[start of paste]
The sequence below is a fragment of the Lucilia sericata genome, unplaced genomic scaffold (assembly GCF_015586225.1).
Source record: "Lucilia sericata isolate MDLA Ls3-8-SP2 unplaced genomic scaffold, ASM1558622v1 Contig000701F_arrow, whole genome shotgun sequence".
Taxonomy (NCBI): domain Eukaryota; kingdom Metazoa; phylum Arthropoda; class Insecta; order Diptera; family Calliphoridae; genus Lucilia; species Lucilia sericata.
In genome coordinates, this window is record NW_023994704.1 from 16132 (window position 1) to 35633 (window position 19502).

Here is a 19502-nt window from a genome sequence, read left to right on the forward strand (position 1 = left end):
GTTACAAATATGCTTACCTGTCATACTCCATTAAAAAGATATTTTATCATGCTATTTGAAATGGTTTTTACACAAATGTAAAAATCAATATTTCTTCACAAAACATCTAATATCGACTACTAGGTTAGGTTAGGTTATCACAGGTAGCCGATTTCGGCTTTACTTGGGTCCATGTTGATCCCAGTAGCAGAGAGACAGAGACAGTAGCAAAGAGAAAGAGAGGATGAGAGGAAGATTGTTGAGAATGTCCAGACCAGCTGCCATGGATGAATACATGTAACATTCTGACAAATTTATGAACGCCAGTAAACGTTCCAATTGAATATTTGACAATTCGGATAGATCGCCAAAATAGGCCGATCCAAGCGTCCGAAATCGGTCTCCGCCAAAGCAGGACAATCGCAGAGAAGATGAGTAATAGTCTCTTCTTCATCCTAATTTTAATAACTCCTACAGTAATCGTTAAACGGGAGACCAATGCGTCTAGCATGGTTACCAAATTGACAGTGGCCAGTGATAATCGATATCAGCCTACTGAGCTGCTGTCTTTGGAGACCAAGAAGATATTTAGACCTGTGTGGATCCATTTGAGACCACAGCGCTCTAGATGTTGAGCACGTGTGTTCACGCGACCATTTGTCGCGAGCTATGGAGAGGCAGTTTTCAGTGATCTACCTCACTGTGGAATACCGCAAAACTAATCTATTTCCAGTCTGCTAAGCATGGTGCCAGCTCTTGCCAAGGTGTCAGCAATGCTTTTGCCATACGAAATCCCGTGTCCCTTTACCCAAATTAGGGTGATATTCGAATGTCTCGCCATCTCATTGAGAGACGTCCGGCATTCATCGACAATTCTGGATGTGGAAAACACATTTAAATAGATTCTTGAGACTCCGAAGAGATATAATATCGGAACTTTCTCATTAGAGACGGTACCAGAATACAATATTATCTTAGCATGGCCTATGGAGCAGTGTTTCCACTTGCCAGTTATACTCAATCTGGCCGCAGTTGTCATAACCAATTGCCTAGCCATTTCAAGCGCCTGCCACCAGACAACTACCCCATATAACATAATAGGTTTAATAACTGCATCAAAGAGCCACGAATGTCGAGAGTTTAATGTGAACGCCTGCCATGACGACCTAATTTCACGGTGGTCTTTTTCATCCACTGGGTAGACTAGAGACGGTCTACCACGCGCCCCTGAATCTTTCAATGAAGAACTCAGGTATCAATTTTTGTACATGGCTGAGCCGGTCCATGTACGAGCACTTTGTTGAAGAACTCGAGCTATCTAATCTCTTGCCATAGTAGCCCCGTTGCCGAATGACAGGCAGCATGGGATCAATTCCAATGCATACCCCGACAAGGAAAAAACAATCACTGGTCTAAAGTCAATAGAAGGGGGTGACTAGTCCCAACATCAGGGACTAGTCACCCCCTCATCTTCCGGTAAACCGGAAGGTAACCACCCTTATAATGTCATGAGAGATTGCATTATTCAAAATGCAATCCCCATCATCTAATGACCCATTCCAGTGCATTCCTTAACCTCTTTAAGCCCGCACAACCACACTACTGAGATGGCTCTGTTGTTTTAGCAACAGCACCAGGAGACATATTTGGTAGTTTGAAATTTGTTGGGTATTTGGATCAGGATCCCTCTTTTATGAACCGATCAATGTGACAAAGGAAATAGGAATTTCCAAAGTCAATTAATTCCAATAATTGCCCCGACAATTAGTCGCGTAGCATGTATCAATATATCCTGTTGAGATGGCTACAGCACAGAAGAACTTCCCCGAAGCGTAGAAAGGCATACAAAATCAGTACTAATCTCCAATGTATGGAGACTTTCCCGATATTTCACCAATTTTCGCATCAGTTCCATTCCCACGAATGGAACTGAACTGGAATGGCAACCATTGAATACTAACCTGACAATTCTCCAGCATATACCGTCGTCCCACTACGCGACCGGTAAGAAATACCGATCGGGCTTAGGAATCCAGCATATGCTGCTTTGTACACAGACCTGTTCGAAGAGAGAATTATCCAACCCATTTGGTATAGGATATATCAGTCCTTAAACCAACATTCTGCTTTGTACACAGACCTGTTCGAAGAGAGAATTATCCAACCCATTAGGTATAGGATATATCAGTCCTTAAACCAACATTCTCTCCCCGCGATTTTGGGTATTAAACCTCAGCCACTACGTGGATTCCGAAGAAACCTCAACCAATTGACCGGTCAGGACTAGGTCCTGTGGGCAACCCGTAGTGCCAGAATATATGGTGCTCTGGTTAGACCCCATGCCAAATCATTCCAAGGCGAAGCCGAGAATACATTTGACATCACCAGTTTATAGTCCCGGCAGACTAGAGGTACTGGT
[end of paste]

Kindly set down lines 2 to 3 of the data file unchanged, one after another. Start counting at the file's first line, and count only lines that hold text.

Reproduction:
Source record: "Lucilia sericata isolate MDLA Ls3-8-SP2 unplaced genomic scaffold, ASM1558622v1 Contig000701F_arrow, whole genome shotgun sequence".
Taxonomy (NCBI): domain Eukaryota; kingdom Metazoa; phylum Arthropoda; class Insecta; order Diptera; family Calliphoridae; genus Lucilia; species Lucilia sericata.